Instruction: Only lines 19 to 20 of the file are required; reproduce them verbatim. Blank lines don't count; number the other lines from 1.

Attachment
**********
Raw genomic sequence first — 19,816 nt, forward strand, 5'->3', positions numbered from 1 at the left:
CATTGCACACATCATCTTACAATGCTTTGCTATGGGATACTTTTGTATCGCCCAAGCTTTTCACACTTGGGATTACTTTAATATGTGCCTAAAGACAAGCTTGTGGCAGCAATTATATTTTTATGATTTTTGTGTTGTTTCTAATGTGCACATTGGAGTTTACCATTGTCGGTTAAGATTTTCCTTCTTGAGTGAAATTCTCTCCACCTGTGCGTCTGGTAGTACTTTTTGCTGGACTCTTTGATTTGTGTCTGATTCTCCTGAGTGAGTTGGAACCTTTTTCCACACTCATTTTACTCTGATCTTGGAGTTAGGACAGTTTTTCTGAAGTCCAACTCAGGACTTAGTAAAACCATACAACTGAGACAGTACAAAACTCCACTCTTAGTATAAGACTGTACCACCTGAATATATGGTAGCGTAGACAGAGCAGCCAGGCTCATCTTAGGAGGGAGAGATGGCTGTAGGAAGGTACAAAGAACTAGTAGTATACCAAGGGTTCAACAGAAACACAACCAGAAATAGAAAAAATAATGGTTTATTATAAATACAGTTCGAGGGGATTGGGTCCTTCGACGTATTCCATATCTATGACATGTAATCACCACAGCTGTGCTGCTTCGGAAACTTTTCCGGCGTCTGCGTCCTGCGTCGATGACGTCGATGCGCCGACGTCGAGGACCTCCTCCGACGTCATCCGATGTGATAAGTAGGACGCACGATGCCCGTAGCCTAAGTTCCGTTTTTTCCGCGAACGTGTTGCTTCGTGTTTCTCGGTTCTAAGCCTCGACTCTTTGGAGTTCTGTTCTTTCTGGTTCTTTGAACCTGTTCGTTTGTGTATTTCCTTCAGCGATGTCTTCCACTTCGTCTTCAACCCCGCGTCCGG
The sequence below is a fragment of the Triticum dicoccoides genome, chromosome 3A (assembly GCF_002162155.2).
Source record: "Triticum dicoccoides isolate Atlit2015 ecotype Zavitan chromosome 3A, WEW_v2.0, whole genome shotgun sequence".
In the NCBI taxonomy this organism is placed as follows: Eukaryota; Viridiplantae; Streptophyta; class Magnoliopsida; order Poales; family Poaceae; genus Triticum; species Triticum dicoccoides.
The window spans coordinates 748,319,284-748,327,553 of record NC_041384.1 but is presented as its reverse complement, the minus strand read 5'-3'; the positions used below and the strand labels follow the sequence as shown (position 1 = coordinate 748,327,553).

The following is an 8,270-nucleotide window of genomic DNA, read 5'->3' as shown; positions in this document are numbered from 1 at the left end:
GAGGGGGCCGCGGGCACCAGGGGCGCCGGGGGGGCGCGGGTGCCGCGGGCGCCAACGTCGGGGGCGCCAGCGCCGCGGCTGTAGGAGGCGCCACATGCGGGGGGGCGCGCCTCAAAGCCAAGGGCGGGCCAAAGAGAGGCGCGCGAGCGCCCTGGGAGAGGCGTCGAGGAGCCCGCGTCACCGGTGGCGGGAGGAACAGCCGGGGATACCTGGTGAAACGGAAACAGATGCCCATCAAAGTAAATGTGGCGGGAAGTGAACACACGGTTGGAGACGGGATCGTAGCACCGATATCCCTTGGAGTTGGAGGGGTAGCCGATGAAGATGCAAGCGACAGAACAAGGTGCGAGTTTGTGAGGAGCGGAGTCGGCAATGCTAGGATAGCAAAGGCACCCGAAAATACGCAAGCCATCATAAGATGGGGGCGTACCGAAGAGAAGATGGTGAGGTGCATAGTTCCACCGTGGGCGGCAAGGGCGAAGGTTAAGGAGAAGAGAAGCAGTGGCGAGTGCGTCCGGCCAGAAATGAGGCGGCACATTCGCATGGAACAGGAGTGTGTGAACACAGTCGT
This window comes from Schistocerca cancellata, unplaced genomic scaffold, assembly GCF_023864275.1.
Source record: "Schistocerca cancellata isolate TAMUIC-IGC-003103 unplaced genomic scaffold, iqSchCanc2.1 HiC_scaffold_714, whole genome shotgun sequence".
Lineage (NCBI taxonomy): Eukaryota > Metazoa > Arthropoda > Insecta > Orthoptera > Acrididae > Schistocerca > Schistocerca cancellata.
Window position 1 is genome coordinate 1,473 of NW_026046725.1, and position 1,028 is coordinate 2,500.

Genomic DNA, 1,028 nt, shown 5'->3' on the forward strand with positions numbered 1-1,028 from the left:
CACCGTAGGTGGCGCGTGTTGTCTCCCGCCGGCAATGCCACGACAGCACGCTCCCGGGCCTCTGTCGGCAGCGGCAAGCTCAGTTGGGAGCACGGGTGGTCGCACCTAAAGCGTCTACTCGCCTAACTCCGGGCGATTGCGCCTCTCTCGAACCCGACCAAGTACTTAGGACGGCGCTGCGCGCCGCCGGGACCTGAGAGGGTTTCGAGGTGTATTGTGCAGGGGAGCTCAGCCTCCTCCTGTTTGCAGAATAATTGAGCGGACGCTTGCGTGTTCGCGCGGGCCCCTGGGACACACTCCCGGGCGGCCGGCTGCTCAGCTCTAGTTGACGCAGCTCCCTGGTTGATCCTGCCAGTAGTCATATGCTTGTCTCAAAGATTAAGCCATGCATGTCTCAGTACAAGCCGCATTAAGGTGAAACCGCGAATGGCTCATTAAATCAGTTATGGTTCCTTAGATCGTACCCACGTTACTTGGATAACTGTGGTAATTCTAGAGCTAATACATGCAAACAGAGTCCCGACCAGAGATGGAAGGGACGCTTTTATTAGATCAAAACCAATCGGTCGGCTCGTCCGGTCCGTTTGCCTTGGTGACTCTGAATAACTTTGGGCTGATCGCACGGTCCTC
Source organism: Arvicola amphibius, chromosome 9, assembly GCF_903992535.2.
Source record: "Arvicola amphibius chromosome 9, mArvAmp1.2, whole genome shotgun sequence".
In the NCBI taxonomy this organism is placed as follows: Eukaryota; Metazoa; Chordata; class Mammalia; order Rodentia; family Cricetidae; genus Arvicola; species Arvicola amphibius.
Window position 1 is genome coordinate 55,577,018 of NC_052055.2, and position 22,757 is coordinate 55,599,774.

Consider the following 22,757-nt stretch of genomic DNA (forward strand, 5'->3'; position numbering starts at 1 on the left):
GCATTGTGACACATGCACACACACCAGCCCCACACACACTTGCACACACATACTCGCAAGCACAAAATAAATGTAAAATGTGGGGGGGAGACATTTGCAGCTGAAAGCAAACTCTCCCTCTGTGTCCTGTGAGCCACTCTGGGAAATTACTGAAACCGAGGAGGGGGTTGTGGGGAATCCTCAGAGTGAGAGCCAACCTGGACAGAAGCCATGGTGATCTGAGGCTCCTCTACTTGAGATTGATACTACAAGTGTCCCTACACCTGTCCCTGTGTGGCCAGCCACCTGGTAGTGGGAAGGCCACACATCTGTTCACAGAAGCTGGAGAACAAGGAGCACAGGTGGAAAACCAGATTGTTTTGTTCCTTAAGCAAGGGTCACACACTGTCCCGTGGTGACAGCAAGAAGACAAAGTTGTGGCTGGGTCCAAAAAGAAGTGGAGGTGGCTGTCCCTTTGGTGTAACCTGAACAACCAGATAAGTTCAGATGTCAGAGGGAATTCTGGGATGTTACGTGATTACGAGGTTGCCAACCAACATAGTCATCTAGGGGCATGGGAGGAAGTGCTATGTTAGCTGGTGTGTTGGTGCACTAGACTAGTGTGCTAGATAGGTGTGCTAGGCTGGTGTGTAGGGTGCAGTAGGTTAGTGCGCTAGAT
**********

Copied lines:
Consider the following 22,757-nt stretch of genomic DNA (forward strand, 5'->3'; position numbering starts at 1 on the left):
GCATTGTGACACATGCACACACACCAGCCCCACACACACTTGCACACACATACTCGCAAGCACAAAATAAATGTAAAATGTGGGGGGGAGACATTTGCAGCTGAAAGCAAACTCTCCCTCTGTGTCCTGTGAGCCACTCTGGGAAATTACTGAAACCGAGGAGGGGGTTGTGGGGAATCCTCAGAGTGAGAGCCAACCTGGACAGAAGCCATGGTGATCTGAGGCTCCTCTACTTGAGATTGATACTACAAGTGTCCCTACACCTGTCCCTGTGTGGCCAGCCACCTGGTAGTGGGAAGGCCACACATCTGTTCACAGAAGCTGGAGAACAAGGAGCACAGGTGGAAAACCAGATTGTTTTGTTCCTTAAGCAAGGGTCACACACTGTCCCGTGGTGACAGCAAGAAGACAAAGTTGTGGCTGGGTCCAAAAAGAAGTGGAGGTGGCTGTCCCTTTGGTGTAACCTGAACAACCAGATAAGTTCAGATGTCAGAGGGAATTCTGGGATGTTACGTGATTACGAGGTTGCCAACCAACATAGTCATCTAGGGGCATGGGAGGAAGTGCTATGTTAGCTGGTGTGTTGGTGCACTAGACTAGTGTGCTAGATAGGTGTGCTAGGCTGGTGTGTAGGGTGCAGTAGGTTAGTGCGCTAGAT